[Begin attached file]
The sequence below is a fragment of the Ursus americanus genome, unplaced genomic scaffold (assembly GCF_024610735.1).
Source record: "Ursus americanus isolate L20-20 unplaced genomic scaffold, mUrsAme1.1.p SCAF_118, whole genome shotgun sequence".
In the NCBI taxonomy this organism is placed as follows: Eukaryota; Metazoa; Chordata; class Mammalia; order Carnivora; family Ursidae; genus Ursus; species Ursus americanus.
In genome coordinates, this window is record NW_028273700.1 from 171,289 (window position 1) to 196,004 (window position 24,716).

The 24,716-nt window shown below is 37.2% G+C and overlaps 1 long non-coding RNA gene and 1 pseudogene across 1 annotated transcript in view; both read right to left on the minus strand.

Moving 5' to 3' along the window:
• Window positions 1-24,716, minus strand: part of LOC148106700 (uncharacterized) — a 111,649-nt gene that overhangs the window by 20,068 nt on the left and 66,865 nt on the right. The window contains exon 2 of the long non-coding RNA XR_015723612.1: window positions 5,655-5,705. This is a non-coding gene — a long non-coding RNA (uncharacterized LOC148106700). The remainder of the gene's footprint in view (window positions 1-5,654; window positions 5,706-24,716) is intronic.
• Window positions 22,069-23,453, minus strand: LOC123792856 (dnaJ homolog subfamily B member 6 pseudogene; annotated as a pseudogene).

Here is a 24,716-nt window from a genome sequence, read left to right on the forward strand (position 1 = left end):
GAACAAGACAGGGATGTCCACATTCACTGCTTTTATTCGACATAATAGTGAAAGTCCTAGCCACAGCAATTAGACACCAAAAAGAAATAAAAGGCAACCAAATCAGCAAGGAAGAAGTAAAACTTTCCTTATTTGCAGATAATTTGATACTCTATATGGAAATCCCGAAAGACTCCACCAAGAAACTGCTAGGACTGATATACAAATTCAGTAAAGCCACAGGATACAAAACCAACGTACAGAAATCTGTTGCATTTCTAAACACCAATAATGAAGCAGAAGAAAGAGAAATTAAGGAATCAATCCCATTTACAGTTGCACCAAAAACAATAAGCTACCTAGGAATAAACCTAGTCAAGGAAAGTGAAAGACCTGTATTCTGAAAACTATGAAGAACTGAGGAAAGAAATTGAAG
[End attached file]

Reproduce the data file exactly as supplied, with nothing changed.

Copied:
The sequence below is a fragment of the Ursus americanus genome, unplaced genomic scaffold (assembly GCF_024610735.1).
Source record: "Ursus americanus isolate L20-20 unplaced genomic scaffold, mUrsAme1.1.p SCAF_118, whole genome shotgun sequence".
In the NCBI taxonomy this organism is placed as follows: Eukaryota; Metazoa; Chordata; class Mammalia; order Carnivora; family Ursidae; genus Ursus; species Ursus americanus.
In genome coordinates, this window is record NW_028273700.1 from 171,289 (window position 1) to 196,004 (window position 24,716).

The 24,716-nt window shown below is 37.2% G+C and overlaps 1 long non-coding RNA gene and 1 pseudogene across 1 annotated transcript in view; both read right to left on the minus strand.

Moving 5' to 3' along the window:
• Window positions 1-24,716, minus strand: part of LOC148106700 (uncharacterized) — a 111,649-nt gene that overhangs the window by 20,068 nt on the left and 66,865 nt on the right. The window contains exon 2 of the long non-coding RNA XR_015723612.1: window positions 5,655-5,705. This is a non-coding gene — a long non-coding RNA (uncharacterized LOC148106700). The remainder of the gene's footprint in view (window positions 1-5,654; window positions 5,706-24,716) is intronic.
• Window positions 22,069-23,453, minus strand: LOC123792856 (dnaJ homolog subfamily B member 6 pseudogene; annotated as a pseudogene).

Here is a 24,716-nt window from a genome sequence, read left to right on the forward strand (position 1 = left end):
GAACAAGACAGGGATGTCCACATTCACTGCTTTTATTCGACATAATAGTGAAAGTCCTAGCCACAGCAATTAGACACCAAAAAGAAATAAAAGGCAACCAAATCAGCAAGGAAGAAGTAAAACTTTCCTTATTTGCAGATAATTTGATACTCTATATGGAAATCCCGAAAGACTCCACCAAGAAACTGCTAGGACTGATATACAAATTCAGTAAAGCCACAGGATACAAAACCAACGTACAGAAATCTGTTGCATTTCTAAACACCAATAATGAAGCAGAAGAAAGAGAAATTAAGGAATCAATCCCATTTACAGTTGCACCAAAAACAATAAGCTACCTAGGAATAAACCTAGTCAAGGAAAGTGAAAGACCTGTATTCTGAAAACTATGAAGAACTGAGGAAAGAAATTGAAG